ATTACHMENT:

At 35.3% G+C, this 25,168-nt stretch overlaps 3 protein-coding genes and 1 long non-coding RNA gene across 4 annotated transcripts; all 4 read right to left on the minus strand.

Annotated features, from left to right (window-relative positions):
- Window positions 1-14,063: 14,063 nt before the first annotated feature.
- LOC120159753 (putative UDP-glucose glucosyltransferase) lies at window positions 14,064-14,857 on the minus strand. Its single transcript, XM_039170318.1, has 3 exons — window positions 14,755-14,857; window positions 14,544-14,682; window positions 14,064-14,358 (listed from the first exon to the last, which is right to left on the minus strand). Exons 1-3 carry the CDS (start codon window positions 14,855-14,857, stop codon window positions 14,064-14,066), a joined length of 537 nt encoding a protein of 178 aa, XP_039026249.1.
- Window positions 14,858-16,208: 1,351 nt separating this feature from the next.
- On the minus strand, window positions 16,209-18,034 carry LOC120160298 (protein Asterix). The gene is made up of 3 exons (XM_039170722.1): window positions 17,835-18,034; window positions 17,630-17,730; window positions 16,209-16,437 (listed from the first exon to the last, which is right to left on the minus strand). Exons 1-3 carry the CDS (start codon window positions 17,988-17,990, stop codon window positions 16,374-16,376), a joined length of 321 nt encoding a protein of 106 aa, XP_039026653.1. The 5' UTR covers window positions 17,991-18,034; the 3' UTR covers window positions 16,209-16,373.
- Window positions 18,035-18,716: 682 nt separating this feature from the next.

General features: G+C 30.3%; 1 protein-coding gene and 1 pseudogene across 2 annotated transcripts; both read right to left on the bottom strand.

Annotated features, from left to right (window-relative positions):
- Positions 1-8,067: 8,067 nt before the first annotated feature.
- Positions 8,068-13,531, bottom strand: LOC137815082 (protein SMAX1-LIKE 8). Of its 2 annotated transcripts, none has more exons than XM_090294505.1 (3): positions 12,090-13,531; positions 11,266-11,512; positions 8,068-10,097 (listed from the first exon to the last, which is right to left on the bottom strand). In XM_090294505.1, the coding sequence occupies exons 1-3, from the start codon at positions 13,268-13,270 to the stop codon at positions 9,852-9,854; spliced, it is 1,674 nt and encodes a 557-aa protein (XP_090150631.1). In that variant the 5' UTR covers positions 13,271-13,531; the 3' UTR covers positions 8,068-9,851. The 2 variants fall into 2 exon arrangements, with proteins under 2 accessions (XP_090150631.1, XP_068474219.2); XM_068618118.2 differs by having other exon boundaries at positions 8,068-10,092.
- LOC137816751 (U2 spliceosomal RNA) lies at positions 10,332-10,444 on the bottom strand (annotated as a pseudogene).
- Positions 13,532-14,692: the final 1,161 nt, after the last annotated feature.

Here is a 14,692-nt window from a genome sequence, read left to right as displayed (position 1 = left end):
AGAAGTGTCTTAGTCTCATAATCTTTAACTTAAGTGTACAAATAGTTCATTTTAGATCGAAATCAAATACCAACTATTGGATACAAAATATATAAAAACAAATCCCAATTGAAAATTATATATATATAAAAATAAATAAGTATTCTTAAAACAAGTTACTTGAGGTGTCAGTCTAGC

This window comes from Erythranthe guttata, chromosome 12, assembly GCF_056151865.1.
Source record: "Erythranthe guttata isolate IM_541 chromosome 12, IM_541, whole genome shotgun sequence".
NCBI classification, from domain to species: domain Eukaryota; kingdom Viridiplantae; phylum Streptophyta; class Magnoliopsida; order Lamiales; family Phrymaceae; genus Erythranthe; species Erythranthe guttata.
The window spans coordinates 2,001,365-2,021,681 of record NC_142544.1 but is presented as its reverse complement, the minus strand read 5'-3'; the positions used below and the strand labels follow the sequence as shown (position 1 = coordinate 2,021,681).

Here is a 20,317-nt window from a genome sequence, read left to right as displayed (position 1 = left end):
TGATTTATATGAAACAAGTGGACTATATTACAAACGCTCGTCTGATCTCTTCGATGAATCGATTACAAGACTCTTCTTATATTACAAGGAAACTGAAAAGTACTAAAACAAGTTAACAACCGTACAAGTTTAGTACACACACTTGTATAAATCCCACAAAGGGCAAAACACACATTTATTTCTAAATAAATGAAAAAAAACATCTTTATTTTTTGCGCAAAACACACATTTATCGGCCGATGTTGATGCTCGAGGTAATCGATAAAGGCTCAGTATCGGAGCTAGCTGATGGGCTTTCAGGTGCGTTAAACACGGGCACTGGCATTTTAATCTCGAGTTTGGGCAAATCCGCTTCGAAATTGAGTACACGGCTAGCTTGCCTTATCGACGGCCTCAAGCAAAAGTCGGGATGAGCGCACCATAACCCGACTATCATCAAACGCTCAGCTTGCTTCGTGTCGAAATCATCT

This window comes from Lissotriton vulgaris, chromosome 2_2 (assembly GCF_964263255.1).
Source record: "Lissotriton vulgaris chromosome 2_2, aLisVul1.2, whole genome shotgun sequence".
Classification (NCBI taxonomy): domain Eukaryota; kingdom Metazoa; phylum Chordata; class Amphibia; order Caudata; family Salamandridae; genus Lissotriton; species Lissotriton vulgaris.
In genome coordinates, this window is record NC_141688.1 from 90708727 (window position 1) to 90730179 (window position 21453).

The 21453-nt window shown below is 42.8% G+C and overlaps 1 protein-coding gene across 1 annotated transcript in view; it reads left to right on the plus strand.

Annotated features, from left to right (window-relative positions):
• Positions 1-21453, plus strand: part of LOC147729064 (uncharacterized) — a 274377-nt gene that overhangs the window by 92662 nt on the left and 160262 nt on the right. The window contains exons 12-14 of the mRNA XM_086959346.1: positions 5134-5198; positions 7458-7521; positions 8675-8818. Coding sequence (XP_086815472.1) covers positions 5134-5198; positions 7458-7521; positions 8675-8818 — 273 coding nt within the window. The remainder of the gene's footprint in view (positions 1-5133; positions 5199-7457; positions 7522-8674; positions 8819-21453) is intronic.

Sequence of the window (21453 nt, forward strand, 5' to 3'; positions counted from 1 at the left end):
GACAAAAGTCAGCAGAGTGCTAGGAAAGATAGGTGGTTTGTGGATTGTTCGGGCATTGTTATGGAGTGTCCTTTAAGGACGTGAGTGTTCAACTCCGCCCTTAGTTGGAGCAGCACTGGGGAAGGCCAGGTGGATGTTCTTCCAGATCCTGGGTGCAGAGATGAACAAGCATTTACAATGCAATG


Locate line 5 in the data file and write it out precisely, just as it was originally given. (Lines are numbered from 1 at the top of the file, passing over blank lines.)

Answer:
- Window positions 14,858-16,208: 1,351 nt separating this feature from the next.